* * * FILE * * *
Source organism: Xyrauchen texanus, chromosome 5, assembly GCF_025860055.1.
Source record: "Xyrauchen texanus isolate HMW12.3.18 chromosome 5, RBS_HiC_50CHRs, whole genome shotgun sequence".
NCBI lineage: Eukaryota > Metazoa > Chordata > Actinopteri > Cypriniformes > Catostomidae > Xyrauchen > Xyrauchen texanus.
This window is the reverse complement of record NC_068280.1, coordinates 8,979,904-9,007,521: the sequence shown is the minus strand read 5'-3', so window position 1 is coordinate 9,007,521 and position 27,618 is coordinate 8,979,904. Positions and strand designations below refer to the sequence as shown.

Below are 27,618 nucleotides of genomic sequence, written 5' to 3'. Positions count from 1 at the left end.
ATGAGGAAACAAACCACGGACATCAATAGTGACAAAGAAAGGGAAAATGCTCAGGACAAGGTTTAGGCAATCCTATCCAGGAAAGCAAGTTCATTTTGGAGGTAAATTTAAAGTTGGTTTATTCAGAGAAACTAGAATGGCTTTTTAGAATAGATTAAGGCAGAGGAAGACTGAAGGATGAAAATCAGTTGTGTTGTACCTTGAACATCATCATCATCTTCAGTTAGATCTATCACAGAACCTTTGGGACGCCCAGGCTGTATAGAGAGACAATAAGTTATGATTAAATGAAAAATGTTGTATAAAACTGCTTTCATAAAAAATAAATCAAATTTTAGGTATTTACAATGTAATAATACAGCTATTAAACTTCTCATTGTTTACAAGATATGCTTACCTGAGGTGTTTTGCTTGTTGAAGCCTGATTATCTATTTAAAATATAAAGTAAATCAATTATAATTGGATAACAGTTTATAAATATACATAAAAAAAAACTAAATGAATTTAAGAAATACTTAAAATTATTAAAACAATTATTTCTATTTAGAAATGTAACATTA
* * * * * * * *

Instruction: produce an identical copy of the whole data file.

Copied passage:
Source organism: Xyrauchen texanus, chromosome 5, assembly GCF_025860055.1.
Source record: "Xyrauchen texanus isolate HMW12.3.18 chromosome 5, RBS_HiC_50CHRs, whole genome shotgun sequence".
NCBI lineage: Eukaryota > Metazoa > Chordata > Actinopteri > Cypriniformes > Catostomidae > Xyrauchen > Xyrauchen texanus.
This window is the reverse complement of record NC_068280.1, coordinates 8,979,904-9,007,521: the sequence shown is the minus strand read 5'-3', so window position 1 is coordinate 9,007,521 and position 27,618 is coordinate 8,979,904. Positions and strand designations below refer to the sequence as shown.

Below are 27,618 nucleotides of genomic sequence, written 5' to 3'. Positions count from 1 at the left end.
ATGAGGAAACAAACCACGGACATCAATAGTGACAAAGAAAGGGAAAATGCTCAGGACAAGGTTTAGGCAATCCTATCCAGGAAAGCAAGTTCATTTTGGAGGTAAATTTAAAGTTGGTTTATTCAGAGAAACTAGAATGGCTTTTTAGAATAGATTAAGGCAGAGGAAGACTGAAGGATGAAAATCAGTTGTGTTGTACCTTGAACATCATCATCATCTTCAGTTAGATCTATCACAGAACCTTTGGGACGCCCAGGCTGTATAGAGAGACAATAAGTTATGATTAAATGAAAAATGTTGTATAAAACTGCTTTCATAAAAAATAAATCAAATTTTAGGTATTTACAATGTAATAATACAGCTATTAAACTTCTCATTGTTTACAAGATATGCTTACCTGAGGTGTTTTGCTTGTTGAAGCCTGATTATCTATTTAAAATATAAAGTAAATCAATTATAATTGGATAACAGTTTATAAATATACATAAAAAAAAACTAAATGAATTTAAGAAATACTTAAAATTATTAAAACAATTATTTCTATTTAGAAATGTAACATTA